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Jacques Rousseau, who had studied in Italy, practised solely in perspective, architectural, and landscape. On his return, he was employed at Marli; but, being a protestant, he quitted his work on the prosecution of his brethren, and retired to Switzerland. Louvois invited him back ; he refused, but sent his designs, and recommended a proper person to execute them. He was invited to England by the duke of Montague, to adorn his new house in Bloomsbury-square, where he painted much, and had the supervisaI of the building; for which the duke allowed him an annuity of two hundred a-year for his life, instead of 1500l. ; at which sum he estimated his work. Rousseau only lived two years to receive it. He died in Soho-square, at the age of sixty-eight, and bequeathed most of his possessions to his fellow-sufferers, the refugees.

Charles de la Fosse was also invited to England by the duke of Montague, and painted two admirable ceilings for him, the Apotheosis of Isis, and an Assembly of the Gods: such was his celebrity in France, that he was called un des plus grandes coloristes de L’Ecole Françoise; but this panygeric does not imply excellence; as, in colouring, their best masters failed.

Thomas Berniere, a young statuary, who flourished in this reign, was born in England of French parents. His models and small works in marble are much commended. The anatomical figure. commonly seen in the shops of apothecaries, was taken from his original model. He carved Portraits from life, in marble, for two guineas.

John Sybrecht, of Antwerp, a landscape-painter, who had studied the views on the Rhine, was brought over to this country by the duke of Buckingham, who was pleased with his works, and employed him at Cliveden. He made several views of Chatsworth. At Newstede Abbey are two pieces by his hand, which perpetuate his fame: the first a landscape in the style of Rubens's school: the other, which is still better, a prospect of Longleate, not unlike the II).31] Ther manner of Wouverman. Sybrecht died in 1703, aged seventy-three.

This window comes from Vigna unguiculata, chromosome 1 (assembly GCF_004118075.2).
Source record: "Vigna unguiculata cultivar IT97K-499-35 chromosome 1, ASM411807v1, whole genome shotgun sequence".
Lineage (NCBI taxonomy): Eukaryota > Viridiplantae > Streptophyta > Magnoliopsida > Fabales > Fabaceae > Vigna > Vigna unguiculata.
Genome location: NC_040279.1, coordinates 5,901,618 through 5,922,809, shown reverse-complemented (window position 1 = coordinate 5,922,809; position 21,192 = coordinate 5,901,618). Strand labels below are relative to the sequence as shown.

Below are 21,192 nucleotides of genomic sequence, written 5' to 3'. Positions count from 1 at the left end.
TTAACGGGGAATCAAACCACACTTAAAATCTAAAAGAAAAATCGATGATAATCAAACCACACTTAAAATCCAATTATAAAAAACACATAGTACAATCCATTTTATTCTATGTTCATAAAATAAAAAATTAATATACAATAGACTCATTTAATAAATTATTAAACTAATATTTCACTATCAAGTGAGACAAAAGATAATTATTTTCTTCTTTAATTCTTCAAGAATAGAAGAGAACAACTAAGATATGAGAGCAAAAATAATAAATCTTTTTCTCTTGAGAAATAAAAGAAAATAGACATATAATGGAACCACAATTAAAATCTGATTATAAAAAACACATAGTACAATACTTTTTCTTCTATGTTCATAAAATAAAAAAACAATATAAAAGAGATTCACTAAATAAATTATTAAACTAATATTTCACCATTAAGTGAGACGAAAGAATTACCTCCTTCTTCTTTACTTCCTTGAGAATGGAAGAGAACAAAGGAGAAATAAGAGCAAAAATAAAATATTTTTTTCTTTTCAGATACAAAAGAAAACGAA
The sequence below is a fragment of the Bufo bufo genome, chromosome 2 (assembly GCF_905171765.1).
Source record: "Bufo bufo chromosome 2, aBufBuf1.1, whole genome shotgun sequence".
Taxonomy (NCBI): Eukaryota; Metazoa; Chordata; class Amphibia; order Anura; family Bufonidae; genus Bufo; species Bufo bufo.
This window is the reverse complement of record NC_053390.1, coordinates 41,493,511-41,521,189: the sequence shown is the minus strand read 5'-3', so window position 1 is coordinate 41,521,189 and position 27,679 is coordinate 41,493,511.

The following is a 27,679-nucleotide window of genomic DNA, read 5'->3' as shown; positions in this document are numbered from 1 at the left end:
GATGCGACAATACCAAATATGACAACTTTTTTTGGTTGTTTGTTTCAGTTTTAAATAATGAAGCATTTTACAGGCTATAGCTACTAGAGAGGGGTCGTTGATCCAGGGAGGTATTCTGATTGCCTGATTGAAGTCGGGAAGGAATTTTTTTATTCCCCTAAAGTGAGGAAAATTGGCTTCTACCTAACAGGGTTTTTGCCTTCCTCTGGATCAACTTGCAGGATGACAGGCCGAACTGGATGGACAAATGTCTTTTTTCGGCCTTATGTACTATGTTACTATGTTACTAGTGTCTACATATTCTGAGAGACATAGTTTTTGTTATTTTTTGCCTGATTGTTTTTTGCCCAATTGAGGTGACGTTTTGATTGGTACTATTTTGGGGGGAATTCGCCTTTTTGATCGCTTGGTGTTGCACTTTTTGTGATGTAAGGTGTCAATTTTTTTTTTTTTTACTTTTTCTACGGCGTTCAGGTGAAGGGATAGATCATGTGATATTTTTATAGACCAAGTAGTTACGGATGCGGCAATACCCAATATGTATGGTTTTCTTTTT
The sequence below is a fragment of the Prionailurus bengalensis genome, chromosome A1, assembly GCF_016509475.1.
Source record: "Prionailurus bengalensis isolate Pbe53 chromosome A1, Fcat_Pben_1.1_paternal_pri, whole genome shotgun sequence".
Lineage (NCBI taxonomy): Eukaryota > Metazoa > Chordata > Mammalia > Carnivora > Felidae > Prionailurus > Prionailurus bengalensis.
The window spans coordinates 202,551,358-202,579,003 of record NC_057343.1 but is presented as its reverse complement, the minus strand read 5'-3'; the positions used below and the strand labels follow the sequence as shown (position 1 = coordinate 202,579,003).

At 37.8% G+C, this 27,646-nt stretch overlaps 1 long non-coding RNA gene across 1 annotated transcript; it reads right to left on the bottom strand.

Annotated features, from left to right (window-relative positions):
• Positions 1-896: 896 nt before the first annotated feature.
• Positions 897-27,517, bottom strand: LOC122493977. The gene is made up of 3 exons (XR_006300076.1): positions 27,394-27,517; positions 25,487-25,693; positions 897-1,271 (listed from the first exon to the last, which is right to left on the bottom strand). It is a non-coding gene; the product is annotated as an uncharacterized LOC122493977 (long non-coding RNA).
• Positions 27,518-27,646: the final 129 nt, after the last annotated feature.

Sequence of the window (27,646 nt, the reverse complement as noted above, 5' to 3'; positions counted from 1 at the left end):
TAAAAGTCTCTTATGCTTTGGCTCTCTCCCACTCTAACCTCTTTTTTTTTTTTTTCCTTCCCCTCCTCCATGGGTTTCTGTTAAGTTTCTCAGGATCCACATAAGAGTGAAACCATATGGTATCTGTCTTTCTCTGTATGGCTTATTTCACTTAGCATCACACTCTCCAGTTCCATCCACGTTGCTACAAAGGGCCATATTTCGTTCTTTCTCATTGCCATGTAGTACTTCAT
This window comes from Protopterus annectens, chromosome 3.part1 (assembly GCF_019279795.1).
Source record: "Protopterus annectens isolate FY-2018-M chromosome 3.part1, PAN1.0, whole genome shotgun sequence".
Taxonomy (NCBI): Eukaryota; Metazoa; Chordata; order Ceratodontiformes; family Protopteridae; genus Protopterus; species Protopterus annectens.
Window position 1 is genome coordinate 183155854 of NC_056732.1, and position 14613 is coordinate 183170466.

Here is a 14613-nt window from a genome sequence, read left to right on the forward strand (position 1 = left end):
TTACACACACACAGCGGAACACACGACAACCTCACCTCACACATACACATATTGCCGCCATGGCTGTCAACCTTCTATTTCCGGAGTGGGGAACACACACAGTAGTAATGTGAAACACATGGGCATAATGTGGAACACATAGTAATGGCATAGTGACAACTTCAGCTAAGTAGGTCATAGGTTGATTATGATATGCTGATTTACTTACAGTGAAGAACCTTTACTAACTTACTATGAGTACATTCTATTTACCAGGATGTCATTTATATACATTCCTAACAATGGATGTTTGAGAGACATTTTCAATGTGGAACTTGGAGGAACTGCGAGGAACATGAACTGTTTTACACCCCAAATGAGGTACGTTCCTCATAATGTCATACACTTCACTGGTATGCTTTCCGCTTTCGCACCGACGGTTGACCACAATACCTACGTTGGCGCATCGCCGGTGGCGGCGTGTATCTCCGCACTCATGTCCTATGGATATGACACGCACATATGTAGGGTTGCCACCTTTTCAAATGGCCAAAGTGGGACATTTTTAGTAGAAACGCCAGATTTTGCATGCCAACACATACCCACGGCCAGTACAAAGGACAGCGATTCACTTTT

Hemry Tilson, grandson of the bishop of Elphen, was bred under sir Peter Lely, and esteemed a good painter in oils and crayons; especially in the latter. He was some years in Italy, copying the best masters with diligence and success. He was rising in reputation, when he unfortunately conceived a violent passion for a woman who slighted him:—this disappointment disordered his senses; and, in a fit of phrensy, he shot himself at the age of thirty-five.

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Henry Gyles, an ingenious artist of the city of York,

excelled in glass-painting for windows, arms, sun-dials,

history, landscapes, &c. The window at University College, in Oxford, was painted by him.

It is well known that the art of painting on glass was commonly practised in England before the reformation; and it appears from a series of dates, taken from windows still preserved, that it has been practised in every age since that period. Peter Oliver painted on glass in the reign of Charles II., and the two succeeding reigns: John Langton in the reign of Anne; Price and Rowell about the same time; and the art was latterly successfully practised by W. Peckett of York. Rowell, who was bred a plumber, excelled in it: the beautiful red, so conspicuous in our old windows, was discovered by him; and with him the secret is supposed to have died, in the year 1756. This species of painting is admirably adapted to some scripture histories. Had the glory of the Transfiguration been painted on glass by Raphael, it would have had a much more astonishing effect than the same subject executed by the same hand on an opaque ground.

N. Heude, who painted a stair-case at lord Tyrconnel's, and

and a ceiling at Bulstrode; William de Keisar, who prac

tised miniature-enamel and oil-colours, imitating various

manners; Largilliere, who has left some pieces very highly

finished ; and Fancati, an Italian, who, with an elaborate ingenuity, copied the portraits of James and his queen with apen; are the only painters in this reign who remain to be enumerated, and are still esteemed by the best artists in the present day *.

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For the Year 1803.

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